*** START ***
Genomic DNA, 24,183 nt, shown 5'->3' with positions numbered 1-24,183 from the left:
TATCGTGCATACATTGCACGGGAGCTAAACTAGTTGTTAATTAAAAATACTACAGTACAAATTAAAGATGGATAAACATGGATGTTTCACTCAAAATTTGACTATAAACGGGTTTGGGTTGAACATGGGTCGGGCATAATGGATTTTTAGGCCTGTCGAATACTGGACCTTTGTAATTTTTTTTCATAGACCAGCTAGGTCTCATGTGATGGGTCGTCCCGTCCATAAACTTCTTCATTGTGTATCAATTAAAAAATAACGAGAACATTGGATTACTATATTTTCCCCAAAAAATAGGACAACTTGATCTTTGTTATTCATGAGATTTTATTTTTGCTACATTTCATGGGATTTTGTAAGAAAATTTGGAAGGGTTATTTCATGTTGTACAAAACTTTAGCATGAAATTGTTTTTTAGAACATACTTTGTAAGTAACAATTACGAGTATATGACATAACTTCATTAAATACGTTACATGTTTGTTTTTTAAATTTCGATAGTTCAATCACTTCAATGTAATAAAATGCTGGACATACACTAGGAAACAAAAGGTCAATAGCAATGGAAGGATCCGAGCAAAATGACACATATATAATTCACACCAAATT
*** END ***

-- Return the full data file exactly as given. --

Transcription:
Genomic DNA, 24,183 nt, shown 5'->3' with positions numbered 1-24,183 from the left:
TATCGTGCATACATTGCACGGGAGCTAAACTAGTTGTTAATTAAAAATACTACAGTACAAATTAAAGATGGATAAACATGGATGTTTCACTCAAAATTTGACTATAAACGGGTTTGGGTTGAACATGGGTCGGGCATAATGGATTTTTAGGCCTGTCGAATACTGGACCTTTGTAATTTTTTTTCATAGACCAGCTAGGTCTCATGTGATGGGTCGTCCCGTCCATAAACTTCTTCATTGTGTATCAATTAAAAAATAACGAGAACATTGGATTACTATATTTTCCCCAAAAAATAGGACAACTTGATCTTTGTTATTCATGAGATTTTATTTTTGCTACATTTCATGGGATTTTGTAAGAAAATTTGGAAGGGTTATTTCATGTTGTACAAAACTTTAGCATGAAATTGTTTTTTAGAACATACTTTGTAAGTAACAATTACGAGTATATGACATAACTTCATTAAATACGTTACATGTTTGTTTTTTAAATTTCGATAGTTCAATCACTTCAATGTAATAAAATGCTGGACATACACTAGGAAACAAAAGGTCAATAGCAATGGAAGGATCCGAGCAAAATGACACATATATAATTCACACCAAATT